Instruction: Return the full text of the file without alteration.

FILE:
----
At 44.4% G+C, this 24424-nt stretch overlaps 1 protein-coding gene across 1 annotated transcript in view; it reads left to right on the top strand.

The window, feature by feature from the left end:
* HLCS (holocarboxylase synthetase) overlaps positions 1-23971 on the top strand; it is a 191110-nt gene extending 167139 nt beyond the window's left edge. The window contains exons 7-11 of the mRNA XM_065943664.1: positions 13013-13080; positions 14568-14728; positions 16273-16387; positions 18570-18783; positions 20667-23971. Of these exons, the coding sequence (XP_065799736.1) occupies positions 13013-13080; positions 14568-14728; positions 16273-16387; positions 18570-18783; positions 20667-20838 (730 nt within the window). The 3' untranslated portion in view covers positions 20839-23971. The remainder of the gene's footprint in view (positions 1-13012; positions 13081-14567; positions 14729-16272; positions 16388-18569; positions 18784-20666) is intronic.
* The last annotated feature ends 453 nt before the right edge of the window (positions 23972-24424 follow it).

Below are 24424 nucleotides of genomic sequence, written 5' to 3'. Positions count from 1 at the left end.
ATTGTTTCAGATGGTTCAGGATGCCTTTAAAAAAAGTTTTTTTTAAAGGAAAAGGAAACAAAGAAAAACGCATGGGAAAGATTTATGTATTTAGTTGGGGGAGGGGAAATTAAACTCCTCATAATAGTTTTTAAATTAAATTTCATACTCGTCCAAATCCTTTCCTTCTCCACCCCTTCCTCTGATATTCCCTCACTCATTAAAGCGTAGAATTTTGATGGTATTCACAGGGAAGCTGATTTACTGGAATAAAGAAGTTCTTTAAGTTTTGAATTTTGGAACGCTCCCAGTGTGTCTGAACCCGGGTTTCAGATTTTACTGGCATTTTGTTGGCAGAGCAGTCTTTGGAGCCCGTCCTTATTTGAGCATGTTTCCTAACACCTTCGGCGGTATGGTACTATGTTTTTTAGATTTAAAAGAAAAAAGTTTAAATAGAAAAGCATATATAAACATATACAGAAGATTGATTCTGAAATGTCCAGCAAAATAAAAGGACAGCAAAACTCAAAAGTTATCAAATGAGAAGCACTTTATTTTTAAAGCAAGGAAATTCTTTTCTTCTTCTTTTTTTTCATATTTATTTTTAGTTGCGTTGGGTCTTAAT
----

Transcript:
At 44.4% G+C, this 24424-nt stretch overlaps 1 protein-coding gene across 1 annotated transcript in view; it reads left to right on the top strand.

The window, feature by feature from the left end:
* HLCS (holocarboxylase synthetase) overlaps positions 1-23971 on the top strand; it is a 191110-nt gene extending 167139 nt beyond the window's left edge. The window contains exons 7-11 of the mRNA XM_065943664.1: positions 13013-13080; positions 14568-14728; positions 16273-16387; positions 18570-18783; positions 20667-23971. Of these exons, the coding sequence (XP_065799736.1) occupies positions 13013-13080; positions 14568-14728; positions 16273-16387; positions 18570-18783; positions 20667-20838 (730 nt within the window). The 3' untranslated portion in view covers positions 20839-23971. The remainder of the gene's footprint in view (positions 1-13012; positions 13081-14567; positions 14729-16272; positions 16388-18569; positions 18784-20666) is intronic.
* The last annotated feature ends 453 nt before the right edge of the window (positions 23972-24424 follow it).

Below are 24424 nucleotides of genomic sequence, written 5' to 3'. Positions count from 1 at the left end.
ATTGTTTCAGATGGTTCAGGATGCCTTTAAAAAAAGTTTTTTTTAAAGGAAAAGGAAACAAAGAAAAACGCATGGGAAAGATTTATGTATTTAGTTGGGGGAGGGGAAATTAAACTCCTCATAATAGTTTTTAAATTAAATTTCATACTCGTCCAAATCCTTTCCTTCTCCACCCCTTCCTCTGATATTCCCTCACTCATTAAAGCGTAGAATTTTGATGGTATTCACAGGGAAGCTGATTTACTGGAATAAAGAAGTTCTTTAAGTTTTGAATTTTGGAACGCTCCCAGTGTGTCTGAACCCGGGTTTCAGATTTTACTGGCATTTTGTTGGCAGAGCAGTCTTTGGAGCCCGTCCTTATTTGAGCATGTTTCCTAACACCTTCGGCGGTATGGTACTATGTTTTTTAGATTTAAAAGAAAAAAGTTTAAATAGAAAAGCATATATAAACATATACAGAAGATTGATTCTGAAATGTCCAGCAAAATAAAAGGACAGCAAAACTCAAAAGTTATCAAATGAGAAGCACTTTATTTTTAAAGCAAGGAAATTCTTTTCTTCTTCTTTTTTTTCATATTTATTTTTAGTTGCGTTGGGTCTTAAT